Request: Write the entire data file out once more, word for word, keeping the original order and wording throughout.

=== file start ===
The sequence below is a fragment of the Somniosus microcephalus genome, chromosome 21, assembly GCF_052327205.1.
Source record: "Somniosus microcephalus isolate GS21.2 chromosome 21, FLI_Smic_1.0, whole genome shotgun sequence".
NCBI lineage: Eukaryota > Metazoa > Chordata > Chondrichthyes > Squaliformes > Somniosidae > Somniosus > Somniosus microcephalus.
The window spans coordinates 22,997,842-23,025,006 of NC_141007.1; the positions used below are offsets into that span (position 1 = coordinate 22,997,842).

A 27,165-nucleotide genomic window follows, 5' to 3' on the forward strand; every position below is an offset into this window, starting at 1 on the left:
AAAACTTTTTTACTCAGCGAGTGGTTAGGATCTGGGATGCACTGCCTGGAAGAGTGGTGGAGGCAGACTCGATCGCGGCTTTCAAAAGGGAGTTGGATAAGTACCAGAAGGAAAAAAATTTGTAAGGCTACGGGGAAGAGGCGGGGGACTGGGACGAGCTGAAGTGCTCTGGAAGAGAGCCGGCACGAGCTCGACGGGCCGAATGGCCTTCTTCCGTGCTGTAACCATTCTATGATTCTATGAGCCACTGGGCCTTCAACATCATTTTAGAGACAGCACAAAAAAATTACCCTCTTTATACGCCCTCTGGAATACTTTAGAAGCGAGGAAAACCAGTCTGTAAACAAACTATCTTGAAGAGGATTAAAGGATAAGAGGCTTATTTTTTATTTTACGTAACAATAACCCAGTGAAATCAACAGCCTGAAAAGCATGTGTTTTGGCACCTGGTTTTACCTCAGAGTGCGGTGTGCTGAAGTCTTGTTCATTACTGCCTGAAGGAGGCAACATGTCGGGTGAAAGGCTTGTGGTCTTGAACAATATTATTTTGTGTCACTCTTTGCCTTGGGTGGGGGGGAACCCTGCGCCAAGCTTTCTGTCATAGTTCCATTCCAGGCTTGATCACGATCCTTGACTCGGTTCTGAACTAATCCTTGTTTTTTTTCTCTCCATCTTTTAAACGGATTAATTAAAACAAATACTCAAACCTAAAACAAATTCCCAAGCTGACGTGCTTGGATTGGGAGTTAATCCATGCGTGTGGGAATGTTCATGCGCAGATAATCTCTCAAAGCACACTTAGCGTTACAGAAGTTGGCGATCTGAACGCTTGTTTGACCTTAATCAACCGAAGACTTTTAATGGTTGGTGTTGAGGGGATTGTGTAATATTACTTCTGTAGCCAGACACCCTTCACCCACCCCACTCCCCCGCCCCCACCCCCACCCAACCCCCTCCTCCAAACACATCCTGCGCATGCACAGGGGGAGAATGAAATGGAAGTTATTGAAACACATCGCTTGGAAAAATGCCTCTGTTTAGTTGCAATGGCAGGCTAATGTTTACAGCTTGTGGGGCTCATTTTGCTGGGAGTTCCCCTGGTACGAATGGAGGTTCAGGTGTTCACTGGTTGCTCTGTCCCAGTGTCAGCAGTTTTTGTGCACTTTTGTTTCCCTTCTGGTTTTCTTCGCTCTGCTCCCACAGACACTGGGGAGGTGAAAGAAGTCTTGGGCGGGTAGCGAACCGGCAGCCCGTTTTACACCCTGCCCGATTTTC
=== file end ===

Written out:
The sequence below is a fragment of the Somniosus microcephalus genome, chromosome 21, assembly GCF_052327205.1.
Source record: "Somniosus microcephalus isolate GS21.2 chromosome 21, FLI_Smic_1.0, whole genome shotgun sequence".
NCBI lineage: Eukaryota > Metazoa > Chordata > Chondrichthyes > Squaliformes > Somniosidae > Somniosus > Somniosus microcephalus.
The window spans coordinates 22,997,842-23,025,006 of NC_141007.1; the positions used below are offsets into that span (position 1 = coordinate 22,997,842).

A 27,165-nucleotide genomic window follows, 5' to 3' on the forward strand; every position below is an offset into this window, starting at 1 on the left:
AAAACTTTTTTACTCAGCGAGTGGTTAGGATCTGGGATGCACTGCCTGGAAGAGTGGTGGAGGCAGACTCGATCGCGGCTTTCAAAAGGGAGTTGGATAAGTACCAGAAGGAAAAAAATTTGTAAGGCTACGGGGAAGAGGCGGGGGACTGGGACGAGCTGAAGTGCTCTGGAAGAGAGCCGGCACGAGCTCGACGGGCCGAATGGCCTTCTTCCGTGCTGTAACCATTCTATGATTCTATGAGCCACTGGGCCTTCAACATCATTTTAGAGACAGCACAAAAAAATTACCCTCTTTATACGCCCTCTGGAATACTTTAGAAGCGAGGAAAACCAGTCTGTAAACAAACTATCTTGAAGAGGATTAAAGGATAAGAGGCTTATTTTTTATTTTACGTAACAATAACCCAGTGAAATCAACAGCCTGAAAAGCATGTGTTTTGGCACCTGGTTTTACCTCAGAGTGCGGTGTGCTGAAGTCTTGTTCATTACTGCCTGAAGGAGGCAACATGTCGGGTGAAAGGCTTGTGGTCTTGAACAATATTATTTTGTGTCACTCTTTGCCTTGGGTGGGGGGGAACCCTGCGCCAAGCTTTCTGTCATAGTTCCATTCCAGGCTTGATCACGATCCTTGACTCGGTTCTGAACTAATCCTTGTTTTTTTTCTCTCCATCTTTTAAACGGATTAATTAAAACAAATACTCAAACCTAAAACAAATTCCCAAGCTGACGTGCTTGGATTGGGAGTTAATCCATGCGTGTGGGAATGTTCATGCGCAGATAATCTCTCAAAGCACACTTAGCGTTACAGAAGTTGGCGATCTGAACGCTTGTTTGACCTTAATCAACCGAAGACTTTTAATGGTTGGTGTTGAGGGGATTGTGTAATATTACTTCTGTAGCCAGACACCCTTCACCCACCCCACTCCCCCGCCCCCACCCCCACCCAACCCCCTCCTCCAAACACATCCTGCGCATGCACAGGGGGAGAATGAAATGGAAGTTATTGAAACACATCGCTTGGAAAAATGCCTCTGTTTAGTTGCAATGGCAGGCTAATGTTTACAGCTTGTGGGGCTCATTTTGCTGGGAGTTCCCCTGGTACGAATGGAGGTTCAGGTGTTCACTGGTTGCTCTGTCCCAGTGTCAGCAGTTTTTGTGCACTTTTGTTTCCCTTCTGGTTTTCTTCGCTCTGCTCCCACAGACACTGGGGAGGTGAAAGAAGTCTTGGGCGGGTAGCGAACCGGCAGCCCGTTTTACACCCTGCCCGATTTTC